In the first poem, “Tomorrow, the relentless sun will rise” reminds us of the title “Tomorrow”. It marks the first time the sun will be visible after a month of night. But the key word, I suggest, is “relentless”. The sun is relentless. “Relentless” suggest cruel and ruthless as well as strong and persistent. Most life forms, including humanity, have been destroyed by some cataclysm, but “There will be another turn”. The sole word “relentless” raises the question, “Do we want another turn, when it may be no better?”.

 

In “Weymouth Bay” the last line again relates back to the beginning, this time to the first line instead of the title. It reminds us of the glittering band of light from the moon shining on the dark sea. But whereas the first line describes this fairly straightforwardly, the last line turns the band of light into a causeway people could walk on, but choose not to, setting off the magical against the mundane (a drunken argument, chatter, idling taxi engines, street lights).

 

In “Night Vision”, I think the reader begins to realise what is being described is a prison, a concentration camp or a prisoner of war camp. There is an atmosphere of menace, even in the big bomber or transport plane being hidden in cloud. “The dogs begin to bark” could suggest an escape attempt has been discovered. “A light goes out” could be just another piece of atmosphere – or it could mean the light of a human life has been extinguished. People seem to get this double meaning quite easily.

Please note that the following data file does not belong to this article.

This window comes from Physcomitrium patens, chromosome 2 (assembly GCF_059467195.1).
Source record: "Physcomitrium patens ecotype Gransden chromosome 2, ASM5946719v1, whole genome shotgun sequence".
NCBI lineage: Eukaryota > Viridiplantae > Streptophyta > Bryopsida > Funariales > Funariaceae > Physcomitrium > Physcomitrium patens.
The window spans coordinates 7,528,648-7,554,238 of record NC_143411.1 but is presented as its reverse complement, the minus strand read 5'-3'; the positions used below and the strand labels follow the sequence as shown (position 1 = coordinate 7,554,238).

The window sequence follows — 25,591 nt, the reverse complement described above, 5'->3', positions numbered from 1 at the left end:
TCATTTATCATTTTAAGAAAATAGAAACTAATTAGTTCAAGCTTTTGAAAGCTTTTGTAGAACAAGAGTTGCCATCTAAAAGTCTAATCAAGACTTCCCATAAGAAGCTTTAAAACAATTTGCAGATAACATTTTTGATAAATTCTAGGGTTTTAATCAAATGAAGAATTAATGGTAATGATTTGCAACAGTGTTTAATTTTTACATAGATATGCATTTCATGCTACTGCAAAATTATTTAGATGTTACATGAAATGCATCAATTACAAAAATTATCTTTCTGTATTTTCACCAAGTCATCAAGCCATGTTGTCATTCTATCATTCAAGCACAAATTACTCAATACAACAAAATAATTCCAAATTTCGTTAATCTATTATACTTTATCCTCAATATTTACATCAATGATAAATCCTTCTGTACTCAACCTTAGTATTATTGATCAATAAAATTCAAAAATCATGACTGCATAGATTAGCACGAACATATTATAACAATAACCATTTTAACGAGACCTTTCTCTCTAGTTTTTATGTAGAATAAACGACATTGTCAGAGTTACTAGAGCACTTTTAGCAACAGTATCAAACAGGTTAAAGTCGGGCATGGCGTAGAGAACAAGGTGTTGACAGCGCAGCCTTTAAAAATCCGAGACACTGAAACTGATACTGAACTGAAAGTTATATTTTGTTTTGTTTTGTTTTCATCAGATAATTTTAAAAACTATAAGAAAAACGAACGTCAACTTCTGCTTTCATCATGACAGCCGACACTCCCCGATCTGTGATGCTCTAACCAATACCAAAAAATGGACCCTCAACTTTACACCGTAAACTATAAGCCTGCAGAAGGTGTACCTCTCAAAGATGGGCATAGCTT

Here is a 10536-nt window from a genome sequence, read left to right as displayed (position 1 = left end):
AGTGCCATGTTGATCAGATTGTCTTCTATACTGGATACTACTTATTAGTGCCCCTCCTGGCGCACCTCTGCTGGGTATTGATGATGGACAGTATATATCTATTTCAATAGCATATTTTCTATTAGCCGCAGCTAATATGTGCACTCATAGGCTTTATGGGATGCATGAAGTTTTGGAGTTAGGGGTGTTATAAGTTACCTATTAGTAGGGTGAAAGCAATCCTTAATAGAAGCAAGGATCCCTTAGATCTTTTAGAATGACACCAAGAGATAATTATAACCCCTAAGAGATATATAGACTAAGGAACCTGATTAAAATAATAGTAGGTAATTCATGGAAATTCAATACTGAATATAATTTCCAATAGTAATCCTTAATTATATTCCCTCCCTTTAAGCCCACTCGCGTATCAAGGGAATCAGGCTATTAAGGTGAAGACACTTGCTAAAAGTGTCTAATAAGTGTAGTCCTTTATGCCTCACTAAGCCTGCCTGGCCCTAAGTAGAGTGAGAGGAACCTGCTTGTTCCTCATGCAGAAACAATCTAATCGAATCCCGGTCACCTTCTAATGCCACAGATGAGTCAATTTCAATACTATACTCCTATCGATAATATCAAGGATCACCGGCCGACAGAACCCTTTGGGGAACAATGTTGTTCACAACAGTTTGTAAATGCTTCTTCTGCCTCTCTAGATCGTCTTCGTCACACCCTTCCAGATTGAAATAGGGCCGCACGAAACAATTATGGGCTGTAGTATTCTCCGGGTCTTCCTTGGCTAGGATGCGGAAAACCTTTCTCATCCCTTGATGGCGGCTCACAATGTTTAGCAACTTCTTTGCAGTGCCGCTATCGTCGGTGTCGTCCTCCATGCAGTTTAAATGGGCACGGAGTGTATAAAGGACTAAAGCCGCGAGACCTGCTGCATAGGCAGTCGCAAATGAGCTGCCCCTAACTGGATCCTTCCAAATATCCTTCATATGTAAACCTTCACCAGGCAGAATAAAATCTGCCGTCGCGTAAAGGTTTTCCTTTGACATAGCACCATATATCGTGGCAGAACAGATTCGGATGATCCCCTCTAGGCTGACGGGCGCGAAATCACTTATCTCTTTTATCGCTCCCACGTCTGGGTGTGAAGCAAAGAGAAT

The last line of “The Tower” appears just to introduce more mythical things (we’ve had unicorns before, in the third line, and also dragons and the island of Avalon). But the poem describes the death of a dream. The woman dreams, becomes able to implement her dream, enjoys it briefly, then is shocked by the dream becoming threatening and retreats. But not only does the tower fall into ruin – her dream creatures do not die, but continue on the island searching for her. I think that comes as quite a shock.

 

Next time I’ll look at a few endings from other poems I read recently.

 

Sorry, by the way, for being silent for some time. Usual excuses.

 

Take care.

 

 

 

 

 

 

 

Harmony of the Spheres